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Phoenix Aerospace

Launch Loops: A viable alternative to space elevators?

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300px-LaunchLoop.svg.png

This is a discussion thread, in which we will discuss the viability of the Launch Loop, or in more technical terms, the Lofstrom Loop; an obscure design for a permanent space launch platform which could dramatically reduce costs for spaceflight. For those not "in the loop" (pun unintended), the Launch Loop is a large structure consisting mainly of a long, flexible tube. This tube, approximately 10cm in diameter is in fact composed of two nested tubes, one inside the other. The outer tube, or the stator, drives the inner tube, or the rotor, by the means of linear induction motors, which may or may not be superconducting in nature. This tube is joined together at the ends, in order to form a loop, one half is affixed to the ground, and the other is secured by the means of a long tether. When the rotor is accelerated, it generates a strong centripetal force. This has the curious effect of lifting the tethered half of the loop off the ground. Once it reaches the limit of the tether, at 80 kilometers above the ground, the loop takes on the shape of a rough parallelogram, with the top measuring roughly 2000 kilometers. Payloads are lifted to the top of this loop by elevator, and grapple onto the madly spinning rotor using electromagnets. At a comfortable rate of 2gs, this accelerates the payload to orbital speeds, where it is released. At apogee, the payload would then fire its own thrusters to circularize its orbit.

Pros and cons of a Launch Loop

Pros

  • Can launch large volumes of material. A large loop could launch up to 6 million tons per year.
  • Costs are lower than conventional rockets, or even space elevators. Space elevators would cost anywhere from 3,000$ to 1,600$ per kilo, wheras a launch loop could bring costs down to 300$ to 3$ per kilo. By comparison, launch on an existing Proton rocket costs approximately 4,300$ per kilogram.
  • Higher launch rate than conventional rockets (up to several per hour).
  • Can be built with current or near-future materials. Requires no new high tensile strength materials.
  • Depending on energy source and erection area, can be more environmentally friendly than conventional rockets.
  • Payloads spend less time in radiation-heavy Van Allen Belts.
  • Main structure is situated at an altitude free of space debris.

Cons

  • If the linear induction system fails, particularly in the unstable turnaround sections, the rotor may collide with the stator. Due to the accumulated kinetic energy, this would release roughly 1.5 petajoules of energy; roughly equvalent to the detonation of a nuclear weapon.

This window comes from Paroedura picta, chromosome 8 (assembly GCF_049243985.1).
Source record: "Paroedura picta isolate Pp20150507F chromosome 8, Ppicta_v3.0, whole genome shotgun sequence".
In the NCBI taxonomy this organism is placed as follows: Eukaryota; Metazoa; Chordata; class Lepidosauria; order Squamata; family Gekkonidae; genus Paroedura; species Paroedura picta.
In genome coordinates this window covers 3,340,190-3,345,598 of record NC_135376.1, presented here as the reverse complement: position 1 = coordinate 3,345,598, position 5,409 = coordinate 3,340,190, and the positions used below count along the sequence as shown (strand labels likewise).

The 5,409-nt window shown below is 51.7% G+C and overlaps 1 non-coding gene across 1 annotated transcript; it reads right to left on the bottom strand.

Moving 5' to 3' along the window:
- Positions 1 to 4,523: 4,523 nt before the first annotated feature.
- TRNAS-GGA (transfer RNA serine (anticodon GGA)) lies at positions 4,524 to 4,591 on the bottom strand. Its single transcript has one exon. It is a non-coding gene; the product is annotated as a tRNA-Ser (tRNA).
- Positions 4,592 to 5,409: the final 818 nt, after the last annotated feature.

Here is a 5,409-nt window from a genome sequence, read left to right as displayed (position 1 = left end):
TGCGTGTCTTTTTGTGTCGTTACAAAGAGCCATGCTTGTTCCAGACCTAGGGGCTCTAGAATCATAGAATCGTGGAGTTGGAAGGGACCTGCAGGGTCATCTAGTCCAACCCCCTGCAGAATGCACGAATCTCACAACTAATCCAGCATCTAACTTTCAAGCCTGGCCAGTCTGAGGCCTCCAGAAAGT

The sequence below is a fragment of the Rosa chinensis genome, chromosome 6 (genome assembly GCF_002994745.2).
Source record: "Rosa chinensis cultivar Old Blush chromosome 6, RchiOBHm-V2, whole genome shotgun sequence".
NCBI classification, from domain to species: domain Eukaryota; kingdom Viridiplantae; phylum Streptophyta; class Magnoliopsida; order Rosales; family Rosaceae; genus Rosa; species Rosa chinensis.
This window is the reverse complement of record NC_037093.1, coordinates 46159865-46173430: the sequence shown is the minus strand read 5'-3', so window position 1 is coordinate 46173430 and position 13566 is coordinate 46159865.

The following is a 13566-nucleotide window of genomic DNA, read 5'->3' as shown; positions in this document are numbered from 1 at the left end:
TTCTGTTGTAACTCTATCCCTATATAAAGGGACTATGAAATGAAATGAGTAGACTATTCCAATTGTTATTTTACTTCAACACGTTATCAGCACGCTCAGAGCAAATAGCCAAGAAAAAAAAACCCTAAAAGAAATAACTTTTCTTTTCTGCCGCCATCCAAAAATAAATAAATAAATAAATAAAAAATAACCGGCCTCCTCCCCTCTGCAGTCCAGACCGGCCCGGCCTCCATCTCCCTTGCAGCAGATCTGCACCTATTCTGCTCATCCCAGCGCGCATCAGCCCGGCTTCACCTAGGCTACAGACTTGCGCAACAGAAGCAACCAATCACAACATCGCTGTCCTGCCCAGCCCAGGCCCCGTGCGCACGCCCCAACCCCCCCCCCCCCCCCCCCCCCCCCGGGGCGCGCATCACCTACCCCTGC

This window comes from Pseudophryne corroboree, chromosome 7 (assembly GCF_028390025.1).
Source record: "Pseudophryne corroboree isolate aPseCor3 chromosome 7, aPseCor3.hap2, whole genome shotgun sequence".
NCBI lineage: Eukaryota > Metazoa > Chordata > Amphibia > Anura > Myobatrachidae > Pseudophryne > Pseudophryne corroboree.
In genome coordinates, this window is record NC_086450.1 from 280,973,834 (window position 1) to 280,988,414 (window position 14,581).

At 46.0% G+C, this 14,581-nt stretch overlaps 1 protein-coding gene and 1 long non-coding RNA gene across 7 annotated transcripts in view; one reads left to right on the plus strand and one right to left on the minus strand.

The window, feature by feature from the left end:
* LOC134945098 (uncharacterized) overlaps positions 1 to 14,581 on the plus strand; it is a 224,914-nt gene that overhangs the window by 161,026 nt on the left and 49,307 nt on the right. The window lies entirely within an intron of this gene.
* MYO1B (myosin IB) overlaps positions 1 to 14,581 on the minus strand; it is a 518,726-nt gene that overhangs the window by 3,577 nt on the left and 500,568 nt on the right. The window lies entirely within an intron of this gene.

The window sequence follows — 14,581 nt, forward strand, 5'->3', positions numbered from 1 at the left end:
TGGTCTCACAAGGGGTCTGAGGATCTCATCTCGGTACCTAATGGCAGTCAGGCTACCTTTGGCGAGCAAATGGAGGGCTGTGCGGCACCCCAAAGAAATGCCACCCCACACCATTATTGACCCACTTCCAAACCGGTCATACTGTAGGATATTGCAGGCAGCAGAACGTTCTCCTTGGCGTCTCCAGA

• Requires precise electronic control over linear induction elements in order to compensate for weather effects.
  • The necessity for expansion joints in the rotor presents severe engineering challenges.
  • Requires the vehicles to have their own engines for circularization.

So, despite the difficulties, would you still consider this a viable method for space access? Why?

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I read the wiki page, your post and googled the youtubes - and I still don't understand how this concept works. I'm dumb that way.

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It sounds like a viable alternative minus the bad day if there is a catastrophic failure. Not to mention, the engineering nightmare it would take to set it up and keep running smoothly.

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I googled it once, but the forces at the ends where the rotor turns are grotesque. Not sure how they want to do it. Maybe by making the loop turning points be several dozen kilometers in diameter. And the entire thing needs several nuclear powerplants running 24/7 because no power = explosive disintegration.

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It is a cool idea nonetheless because it does not need any exotic materials.

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Interesting concept, never heard of it before. Looks like it could be worth a shot if we need to get an extreme amount of payload into orbit like in the far future when humanity wants to settle Mars or something. But for now, even though they say that it needs no exotic materials, any engineering project that spans over 2,000k is going to have a lot of engineering obstacles to overcome. My first thought for why it won't work is that if you need to service it you have to drop the cables... into the ocean(no need to go into details of difficulties there). And there's no way you could put this over any stretch of land.

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We had a huge discussion on the subject already, but I guess it was eaten by the forum kraken.

A launch loop is a 4000km long 5cm wide bicycle cable that runs inside a sheath at 14000km/s, which is equivalent to the fastest man-made object ever made (Voyager 1 is travelling at 17km/s). Due to the mass of the cable, thousands of tons, the energy involved is tremendous.

The sheath has to maintain a perfect vacuum, because if any air leaked into the system, the friction would melt the cable and the system would explode. If any of the magnets fails, the cable touches the sheath and cause the whole thing to burn up and explode. If any temperature variations along the 2000km loop cause either the sheath or the cable to dilate or retract, even slightly, there will be slack or breakage, and it will explode.

But the biggest issue is that there is no known way to raise or lower the cable or to stop it for maintenance, and the engineering problems involved in building hundreds of platforms on the oceanic seabed and assembling the cable is huge.

Basically, it's even less viable than a space elevator.